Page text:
Catholic President. The Second Vatican Council was convened in 1962 by Pope John XXIII, who died soon after in 1963, whereupon Pope Paul VI was elected. Paul VI continued the Council’s mission, issuing reforms via constitutions, decrees, and declarations. These reforms were both theological and practical; I will focus primarily on how the Council modified the Mass. Perhaps the most obvious reform was introduced in Sacrosanctum Concilium, issued in 1963, stating that “vernacular language may be used in administering the sacraments and sacramentals” (Teachings 38). Traditionally, Mass had been conducted in Latin, a dead language whose relative obscurity—nonpracticing Catholic George Carlin muses that “I like the idea of learning a language no one speaks” (232)—intensified the ritual and tradition of the Mass. Also, in another change, the laypeople became more involved in the Mass, serving as Eucharistic ministers and readers, so as to create community and heed the call of the Lord. In another significant reform, Nostra Aetate, the Church encouraged understanding of the Jews and attempted to calm any tension with Protestant denominations by declaring The Church reproves, as foreign to the mind of Christ, any discrimination against men or harassment of them because of their race, color, condition of life, or religion. On the contrary, following in the footsteps of the holy Apostles Peter and Paul, this sacred synod ardently implores the Christian faithful to "maintain good fellowship among the nations" (1 Peter 2:12), and, if possible, to live for their part in peace with all men, so that they may truly be sons of the Father who is in heaven. (Teachings 272) Andrew Greeley reports that, despite popular belief, lay Catholics met these reforms with enthusiasm and revived vigor. However, such revision of old traditions altered the way in which religion was handled, and the Second Vatican Council had its share of dissenters. If old ways could be revised to suit the times, what truth value did they honestly hold? I argue that the Second Vatican Council called into question the Church’s right to govern Catholicism. However, it was not until Humanae Vitae in 1968, as Andrew Greeley shows, that the Church saw a drop in Mass attendance, but few Catholics actually left the Church (The Catholic Myth 94). Humanae Vitae was not a part of the Second Vatican Council but was a direct response to the sexual liberation characteristic of the 1960s culture in the and abroad. Through this encyclical, Pope Paul VI refused to condone the use of contraception, leading some to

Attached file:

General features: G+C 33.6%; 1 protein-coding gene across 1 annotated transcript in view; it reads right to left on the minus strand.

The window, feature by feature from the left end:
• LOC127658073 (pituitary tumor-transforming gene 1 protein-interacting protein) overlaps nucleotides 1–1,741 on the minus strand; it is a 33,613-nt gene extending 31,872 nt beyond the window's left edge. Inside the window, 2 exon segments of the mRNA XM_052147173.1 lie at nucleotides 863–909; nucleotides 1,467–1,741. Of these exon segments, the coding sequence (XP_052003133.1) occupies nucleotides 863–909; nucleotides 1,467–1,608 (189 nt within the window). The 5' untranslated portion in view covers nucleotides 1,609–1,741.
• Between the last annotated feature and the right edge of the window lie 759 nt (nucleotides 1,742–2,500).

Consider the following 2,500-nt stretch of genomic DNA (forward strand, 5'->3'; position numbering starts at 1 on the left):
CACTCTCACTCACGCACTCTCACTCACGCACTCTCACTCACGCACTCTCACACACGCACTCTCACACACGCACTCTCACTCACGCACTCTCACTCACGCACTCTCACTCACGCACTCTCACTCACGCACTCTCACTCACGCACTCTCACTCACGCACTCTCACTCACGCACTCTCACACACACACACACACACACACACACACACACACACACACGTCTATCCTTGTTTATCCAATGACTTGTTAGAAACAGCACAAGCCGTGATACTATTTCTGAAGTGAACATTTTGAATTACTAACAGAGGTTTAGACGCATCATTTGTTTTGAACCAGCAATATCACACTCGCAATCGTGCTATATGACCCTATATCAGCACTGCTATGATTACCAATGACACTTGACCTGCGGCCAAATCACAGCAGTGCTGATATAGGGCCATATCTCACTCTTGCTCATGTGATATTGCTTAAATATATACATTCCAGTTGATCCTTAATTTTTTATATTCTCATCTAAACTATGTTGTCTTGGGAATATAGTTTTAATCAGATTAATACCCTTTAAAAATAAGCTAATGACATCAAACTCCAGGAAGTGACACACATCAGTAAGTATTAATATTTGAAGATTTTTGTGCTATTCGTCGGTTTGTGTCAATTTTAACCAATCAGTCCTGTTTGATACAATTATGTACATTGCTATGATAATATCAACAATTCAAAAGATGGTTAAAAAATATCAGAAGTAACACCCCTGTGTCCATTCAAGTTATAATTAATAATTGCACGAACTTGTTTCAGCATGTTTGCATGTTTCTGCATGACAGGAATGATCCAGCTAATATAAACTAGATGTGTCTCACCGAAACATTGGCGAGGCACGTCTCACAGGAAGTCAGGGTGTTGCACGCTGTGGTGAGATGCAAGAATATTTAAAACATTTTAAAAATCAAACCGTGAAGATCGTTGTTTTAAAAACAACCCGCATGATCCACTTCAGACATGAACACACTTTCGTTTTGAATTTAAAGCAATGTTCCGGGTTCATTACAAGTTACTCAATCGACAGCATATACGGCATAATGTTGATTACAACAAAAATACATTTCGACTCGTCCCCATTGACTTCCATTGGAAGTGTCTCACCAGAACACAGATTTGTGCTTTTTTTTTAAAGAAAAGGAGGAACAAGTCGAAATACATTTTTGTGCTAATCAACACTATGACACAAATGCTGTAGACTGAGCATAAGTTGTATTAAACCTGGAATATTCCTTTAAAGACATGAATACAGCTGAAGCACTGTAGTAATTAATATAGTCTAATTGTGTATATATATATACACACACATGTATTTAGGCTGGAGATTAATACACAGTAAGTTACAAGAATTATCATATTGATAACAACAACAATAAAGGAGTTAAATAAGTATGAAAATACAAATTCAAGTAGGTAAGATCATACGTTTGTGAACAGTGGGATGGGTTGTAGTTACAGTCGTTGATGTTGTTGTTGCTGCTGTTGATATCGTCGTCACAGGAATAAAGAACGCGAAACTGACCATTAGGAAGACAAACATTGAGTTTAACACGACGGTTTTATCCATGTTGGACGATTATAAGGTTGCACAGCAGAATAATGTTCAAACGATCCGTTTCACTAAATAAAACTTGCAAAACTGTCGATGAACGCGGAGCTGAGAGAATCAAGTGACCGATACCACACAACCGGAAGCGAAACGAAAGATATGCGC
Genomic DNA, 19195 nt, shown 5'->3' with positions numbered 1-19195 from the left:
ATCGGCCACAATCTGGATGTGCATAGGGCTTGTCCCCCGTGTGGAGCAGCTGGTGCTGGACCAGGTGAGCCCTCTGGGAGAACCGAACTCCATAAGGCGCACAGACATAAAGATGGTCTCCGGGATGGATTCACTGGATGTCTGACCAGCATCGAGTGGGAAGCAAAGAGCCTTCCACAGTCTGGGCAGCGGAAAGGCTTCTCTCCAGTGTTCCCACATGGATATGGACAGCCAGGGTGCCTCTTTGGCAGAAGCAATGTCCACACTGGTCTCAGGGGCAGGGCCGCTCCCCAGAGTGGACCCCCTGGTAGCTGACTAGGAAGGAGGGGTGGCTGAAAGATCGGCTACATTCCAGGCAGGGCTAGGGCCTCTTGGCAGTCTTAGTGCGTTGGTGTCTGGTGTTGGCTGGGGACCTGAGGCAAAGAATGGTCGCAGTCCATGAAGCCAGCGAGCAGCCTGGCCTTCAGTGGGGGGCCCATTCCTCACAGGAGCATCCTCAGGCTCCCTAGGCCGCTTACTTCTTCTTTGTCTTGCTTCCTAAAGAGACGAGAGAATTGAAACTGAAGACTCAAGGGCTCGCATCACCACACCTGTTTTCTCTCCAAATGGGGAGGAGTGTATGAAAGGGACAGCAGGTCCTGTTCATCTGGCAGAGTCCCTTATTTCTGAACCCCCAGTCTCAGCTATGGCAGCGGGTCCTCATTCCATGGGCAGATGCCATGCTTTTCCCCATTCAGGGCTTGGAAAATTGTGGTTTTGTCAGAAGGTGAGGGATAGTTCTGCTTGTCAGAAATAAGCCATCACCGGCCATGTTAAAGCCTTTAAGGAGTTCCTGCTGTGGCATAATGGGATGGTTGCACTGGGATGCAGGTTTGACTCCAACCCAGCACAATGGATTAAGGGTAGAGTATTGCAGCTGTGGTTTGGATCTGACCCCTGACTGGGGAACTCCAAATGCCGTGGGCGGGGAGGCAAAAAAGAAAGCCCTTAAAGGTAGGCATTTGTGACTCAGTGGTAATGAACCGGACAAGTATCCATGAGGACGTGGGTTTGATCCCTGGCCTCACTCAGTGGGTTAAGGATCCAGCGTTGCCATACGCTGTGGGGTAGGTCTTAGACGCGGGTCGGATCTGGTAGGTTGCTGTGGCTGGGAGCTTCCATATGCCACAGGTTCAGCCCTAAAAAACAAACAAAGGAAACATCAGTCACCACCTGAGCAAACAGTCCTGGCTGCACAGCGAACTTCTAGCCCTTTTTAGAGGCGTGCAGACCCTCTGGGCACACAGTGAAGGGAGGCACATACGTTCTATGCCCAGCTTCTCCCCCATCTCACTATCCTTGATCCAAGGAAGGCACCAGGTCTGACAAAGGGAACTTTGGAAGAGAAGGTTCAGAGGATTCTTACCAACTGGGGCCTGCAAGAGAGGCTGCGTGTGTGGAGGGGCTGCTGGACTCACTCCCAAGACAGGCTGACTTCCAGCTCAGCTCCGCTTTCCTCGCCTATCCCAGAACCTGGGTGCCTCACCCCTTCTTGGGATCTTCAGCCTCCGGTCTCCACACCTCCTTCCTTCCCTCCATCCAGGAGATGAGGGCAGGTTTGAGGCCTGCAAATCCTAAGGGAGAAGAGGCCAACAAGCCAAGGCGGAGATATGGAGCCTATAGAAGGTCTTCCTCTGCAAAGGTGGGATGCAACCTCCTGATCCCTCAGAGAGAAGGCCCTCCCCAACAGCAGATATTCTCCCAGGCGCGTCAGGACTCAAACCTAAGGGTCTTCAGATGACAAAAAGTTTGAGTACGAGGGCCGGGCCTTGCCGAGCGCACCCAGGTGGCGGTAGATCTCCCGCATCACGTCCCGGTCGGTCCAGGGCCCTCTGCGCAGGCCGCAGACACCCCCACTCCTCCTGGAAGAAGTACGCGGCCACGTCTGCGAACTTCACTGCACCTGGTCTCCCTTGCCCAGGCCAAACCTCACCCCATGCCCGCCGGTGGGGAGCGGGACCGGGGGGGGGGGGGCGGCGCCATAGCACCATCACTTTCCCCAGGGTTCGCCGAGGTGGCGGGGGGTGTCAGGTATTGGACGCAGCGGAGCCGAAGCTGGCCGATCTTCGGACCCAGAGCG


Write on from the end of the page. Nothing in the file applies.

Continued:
7 question the Church’s right to intervene in matters of private intimacy. In his 1976 book A History of Christianity, historian Paul Johnson summarizes the effect of the Church’s controversial decision: Humanae Vitae effectively alienated the progressive wing of the Catholic Church from the papacy; and, at about the same time, the introduction of sweeping changes in the liturgy, including the compulsory use of the vernacular at most services, alienated many on the conservative wing. The reign of Paul VI thus signaled the end of populist triumphalism. (513) Andrew Greeley offers a different view on the matter in his 1990 book The Catholic Myth. He agrees the laity disregarded the teaching, and the Church’s “credibility as a teacher of sexual ethics was badly weakened” (The Catholic Myth 96). However, he argues that people began to realize that they could remain Catholic while being opposed to some of the teachings of the Church; Catholicism was merely an aspect of their identity. Their religion could be negotiable, on their own terms. After all, Greeley asserts, most people stayed with the Catholic Church because they liked being Catholic (The Catholic Myth 3). Yet, this conscious decision to challenge the Church’s authority, to re-examine one’s role within the Church, to question the role of the Church in one’s everyday life is the issue with which many authors who lived through the 1960s and the Church’s reforms grapple with in the space of the novel. In this thesis, I will examine three authors born and raised in the Roman Catholic Church prior to the Second Vatican Council, but who begin writing either during or after it: John Kennedy Toole (1937-1969), Cormac McCarthy (1933-), Don DeLillo (1936-). These authors have been selected because they were reared in the Roman Catholic Church, but do not identify themselves as practicing Catholics or Catholic writers. John Kennedy Toole remained a Catholic most his life, although his biographers describe him as a “-and- churchgoer” (Nevils, Hardy 69) and his friend Emilie Griffin suggests in a recent essay that he may have lost his faith in God, although she is not sure (“Style and Zest”). In an interview with Oprah Winfrey, McCarthy seems to distance himself from organized religion, saying, “I don’t think you have to be clear of who or what God is in order to pray. You can even be quite doubtful about the whole business.” DeLillo views his Catholicism as an aspect of his Italian American upbringing, referring to his “Catholic childhood” (Passaro 81; Sauer). Despite their similar religious backgrounds, though, the three authors address religion in different manners.